Originally posted on Fox Sports Ohio  |  Last updated 11/15/11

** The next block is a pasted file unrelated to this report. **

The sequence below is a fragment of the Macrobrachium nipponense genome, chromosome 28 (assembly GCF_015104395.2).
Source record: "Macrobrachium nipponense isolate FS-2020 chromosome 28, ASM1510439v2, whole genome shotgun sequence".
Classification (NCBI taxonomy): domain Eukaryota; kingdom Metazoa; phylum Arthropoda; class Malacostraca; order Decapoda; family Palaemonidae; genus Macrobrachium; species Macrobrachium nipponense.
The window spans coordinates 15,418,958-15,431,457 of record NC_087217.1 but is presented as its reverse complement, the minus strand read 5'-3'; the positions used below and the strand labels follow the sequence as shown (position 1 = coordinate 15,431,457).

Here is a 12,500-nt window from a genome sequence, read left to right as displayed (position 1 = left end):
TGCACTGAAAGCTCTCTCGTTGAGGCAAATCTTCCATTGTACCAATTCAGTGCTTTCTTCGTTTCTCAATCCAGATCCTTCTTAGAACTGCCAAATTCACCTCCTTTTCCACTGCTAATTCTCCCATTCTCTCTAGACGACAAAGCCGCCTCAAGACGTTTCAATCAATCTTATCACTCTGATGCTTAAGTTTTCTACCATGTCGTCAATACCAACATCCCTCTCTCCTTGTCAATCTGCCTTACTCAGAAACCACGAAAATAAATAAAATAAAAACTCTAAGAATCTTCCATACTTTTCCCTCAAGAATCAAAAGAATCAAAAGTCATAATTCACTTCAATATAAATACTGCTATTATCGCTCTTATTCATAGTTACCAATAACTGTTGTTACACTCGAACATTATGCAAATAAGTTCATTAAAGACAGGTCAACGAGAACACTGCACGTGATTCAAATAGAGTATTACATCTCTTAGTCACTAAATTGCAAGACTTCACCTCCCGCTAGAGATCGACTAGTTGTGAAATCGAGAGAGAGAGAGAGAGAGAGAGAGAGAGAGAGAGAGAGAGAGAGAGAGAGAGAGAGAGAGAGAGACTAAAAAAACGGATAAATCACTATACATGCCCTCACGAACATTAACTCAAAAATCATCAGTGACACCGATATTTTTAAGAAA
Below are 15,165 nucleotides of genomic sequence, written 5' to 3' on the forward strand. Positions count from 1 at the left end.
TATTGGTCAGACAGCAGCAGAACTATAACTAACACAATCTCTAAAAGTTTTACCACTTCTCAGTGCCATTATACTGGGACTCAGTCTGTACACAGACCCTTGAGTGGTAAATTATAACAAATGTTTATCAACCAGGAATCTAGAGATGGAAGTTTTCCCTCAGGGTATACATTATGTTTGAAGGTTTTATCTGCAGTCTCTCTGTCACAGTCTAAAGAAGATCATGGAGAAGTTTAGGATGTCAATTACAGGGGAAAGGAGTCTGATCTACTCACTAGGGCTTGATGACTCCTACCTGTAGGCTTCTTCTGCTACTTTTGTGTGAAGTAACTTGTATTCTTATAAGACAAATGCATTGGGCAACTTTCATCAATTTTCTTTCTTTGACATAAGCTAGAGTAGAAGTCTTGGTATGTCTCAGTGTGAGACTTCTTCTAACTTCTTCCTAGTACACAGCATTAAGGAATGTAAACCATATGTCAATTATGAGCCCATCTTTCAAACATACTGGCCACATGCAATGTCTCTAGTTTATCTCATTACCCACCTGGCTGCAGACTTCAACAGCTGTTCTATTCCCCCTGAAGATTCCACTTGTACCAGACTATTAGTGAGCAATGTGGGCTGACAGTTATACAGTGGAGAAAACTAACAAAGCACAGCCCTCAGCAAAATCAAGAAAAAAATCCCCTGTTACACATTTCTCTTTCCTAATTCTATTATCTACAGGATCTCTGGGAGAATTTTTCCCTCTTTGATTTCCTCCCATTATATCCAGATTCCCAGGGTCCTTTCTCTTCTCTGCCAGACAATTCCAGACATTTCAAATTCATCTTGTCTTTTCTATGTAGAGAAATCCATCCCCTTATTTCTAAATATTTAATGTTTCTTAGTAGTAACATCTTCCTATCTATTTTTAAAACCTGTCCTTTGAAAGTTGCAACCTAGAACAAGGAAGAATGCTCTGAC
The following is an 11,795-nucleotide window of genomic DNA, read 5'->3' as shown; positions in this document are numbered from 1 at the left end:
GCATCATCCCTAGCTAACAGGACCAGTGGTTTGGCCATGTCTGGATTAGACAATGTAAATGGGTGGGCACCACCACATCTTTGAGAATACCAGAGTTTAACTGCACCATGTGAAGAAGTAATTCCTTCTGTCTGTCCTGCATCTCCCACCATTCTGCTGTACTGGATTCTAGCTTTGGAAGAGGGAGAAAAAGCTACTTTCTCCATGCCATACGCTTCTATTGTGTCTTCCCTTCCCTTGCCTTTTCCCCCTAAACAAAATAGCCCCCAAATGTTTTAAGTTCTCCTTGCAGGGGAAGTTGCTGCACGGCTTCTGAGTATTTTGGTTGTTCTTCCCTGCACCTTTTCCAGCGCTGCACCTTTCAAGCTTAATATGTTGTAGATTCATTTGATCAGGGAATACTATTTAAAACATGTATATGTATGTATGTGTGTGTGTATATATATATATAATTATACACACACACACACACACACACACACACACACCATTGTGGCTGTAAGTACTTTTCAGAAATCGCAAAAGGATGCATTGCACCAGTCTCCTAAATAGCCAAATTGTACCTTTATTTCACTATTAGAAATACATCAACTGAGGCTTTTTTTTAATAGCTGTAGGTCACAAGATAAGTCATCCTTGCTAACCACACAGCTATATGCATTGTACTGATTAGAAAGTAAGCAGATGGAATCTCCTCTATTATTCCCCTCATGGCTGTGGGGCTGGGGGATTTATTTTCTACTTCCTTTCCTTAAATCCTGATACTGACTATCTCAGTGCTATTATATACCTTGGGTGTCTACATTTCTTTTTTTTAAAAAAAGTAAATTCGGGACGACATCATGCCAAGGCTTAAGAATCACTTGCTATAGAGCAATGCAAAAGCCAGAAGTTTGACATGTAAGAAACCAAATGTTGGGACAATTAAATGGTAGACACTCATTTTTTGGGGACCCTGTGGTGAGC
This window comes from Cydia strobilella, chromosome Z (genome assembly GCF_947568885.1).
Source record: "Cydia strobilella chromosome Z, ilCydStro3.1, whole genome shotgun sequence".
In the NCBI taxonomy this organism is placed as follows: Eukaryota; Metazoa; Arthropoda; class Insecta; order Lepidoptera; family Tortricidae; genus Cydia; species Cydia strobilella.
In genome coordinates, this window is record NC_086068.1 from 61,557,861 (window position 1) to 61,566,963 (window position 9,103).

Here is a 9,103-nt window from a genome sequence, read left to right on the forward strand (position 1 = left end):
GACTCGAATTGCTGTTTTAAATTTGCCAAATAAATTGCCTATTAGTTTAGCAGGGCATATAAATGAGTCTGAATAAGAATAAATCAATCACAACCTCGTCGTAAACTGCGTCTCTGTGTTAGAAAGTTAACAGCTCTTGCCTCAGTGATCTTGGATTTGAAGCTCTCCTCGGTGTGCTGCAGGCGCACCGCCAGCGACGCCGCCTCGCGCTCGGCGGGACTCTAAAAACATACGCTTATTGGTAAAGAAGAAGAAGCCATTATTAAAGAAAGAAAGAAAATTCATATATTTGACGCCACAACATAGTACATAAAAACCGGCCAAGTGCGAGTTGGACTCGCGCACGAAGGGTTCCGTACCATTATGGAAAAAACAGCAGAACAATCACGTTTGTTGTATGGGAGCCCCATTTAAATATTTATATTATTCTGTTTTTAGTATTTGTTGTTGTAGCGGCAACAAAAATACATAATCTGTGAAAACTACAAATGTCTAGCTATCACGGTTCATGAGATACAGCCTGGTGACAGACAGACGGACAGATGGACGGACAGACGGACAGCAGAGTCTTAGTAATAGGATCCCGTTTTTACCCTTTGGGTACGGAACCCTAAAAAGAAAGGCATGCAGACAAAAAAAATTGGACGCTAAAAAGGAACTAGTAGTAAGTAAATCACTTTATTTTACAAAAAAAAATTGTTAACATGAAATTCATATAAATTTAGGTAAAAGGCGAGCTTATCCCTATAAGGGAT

The last time, and only time, a baseball general manager asked me for my advice it was about the quality, aroma and drawing power of a hand-rolled Dominican cigar. I gave him a two-thumbs up. And as a life-long fan of the Cleveland Indians, beginning in my childhood as a resident of Akron, I feel a closeness to the Tribe, even though I live 250 miles away from Terminal Tower and I have covered the National League Cincinnati Reds for 40 years. Like all Tribe fans, I yearn for those days of yesteryear, back to the 1990s when the Indians were perennial contenders and Jacobs Field, as it was then known, was full every game. It was my great fortune in 1997 to be president of the Baseball Writers Association of America, which means I was one of the officials scorers for the All-Star game and for the World Series. The All-Star game was in Cleveland and, of course, the World Series was in Cleveland and Miami. The World Series outcome was not to my liking, a seven-game 11th-inning loss by the Tribe to the Florida Marlins during an outstanding series I could do nothing as officials scorer to stop Edgar Renteria from that walk-off game-winning single. Nor could I help second baseman Tony Fernandez catch that ground ball hit by Craig Counsell in the 11th that should have been an inning-ending double play. It has been a mostly long frustrating period for the Tribe since Renterias dagger to the aorta, with glimmers of prosperity in 2005 and 2007, but the question of the day is: How do we fix it? Like all the GMs I have covers Bob Howsam, Dick Wagner, Murray Cook, Bill Bergesh, Bob Quinn, Jim Bowden, Wayne Krivsky and Walt Jocketty Clevelands Mark Shapiro and Chris Antonetti have not sought my advice. But as a long-suffering Indians fans through thin, thin, thin, thick, thin and thin, I offer this without solicitation or remuneration. At first glance, it appears the Tribe is overloaded with left-handed hitters and a priority should be to find a right-handed bat with power, a guy who also carries a glove to actually catch baseballs. It doesnt appear the Tribe will re-sign outfielders Grady Sizemore or Kosuke Fukudome, so left field is vacant. It would behoove the Tribe to fill that left field gap with a right-handed bat via free agency or trade. With the Tribe loaded with young, low-salaried players, perhaps they could pursue free agent outfielder B.J. Upton to play center field and move Brantley to left, giving the Indians a potent right-handed bat in Upton and a guy with speed and a great glove. They also could use an upgrade at first base. Albert Pujols? Prince Fielder? Wouldnt that be delicious, but the Tribe would have to give them the deeds to all the lakefront property on Lake Erie to lure them to Cleveland. There are some other first basemen available and Carlos Pena might be a snug fit. The Tribe moved quickly to add Derek Lowe to the rotation, an excellent addition. Could they use another starter? If it is feasible, yes. Adding Ubaldo Jimenez last year added something the Tribe dearly needed and the projected rotation of Jimenez, Lowe, Justin Masterson, Josh Tomlin and Fausto Carmona is potentially solid. Carmona remain a mystery all potential, few results. Perhaps the Tribe could replace him with another starting pitcher acquisition. The bullpen is workable with closer Chris Perez, set-up men Vinnie Pestano and Tony Sipp, plus long man David Huff. A tweak here or there wouldnt hurt. So there it is a look from afar by a long-time fan. Find a right-handed outfielder, consider a first base acquisition and possibly another starter and additional bullpen help. And watch the Tribe return to the Glory Days of the 1990s. Yeah, every baseball fan dreams of their teams next year success in the cold, winter months and it doesnt get much colder than winters on the lakefront. They are well-manned at the other two outfield spots with Shin-Soo Choo in right and Michael Brantley in center both left-handed hitter. The other left-handers in the lineup include Lonnie Chisenhall, Travis Hafner, Jack Hannahan and Jason Kipnis. When Sizemore could get out of the training room and play, the Indians had six lefthanded bats in the lineup. Look for a right-handed left fielder.
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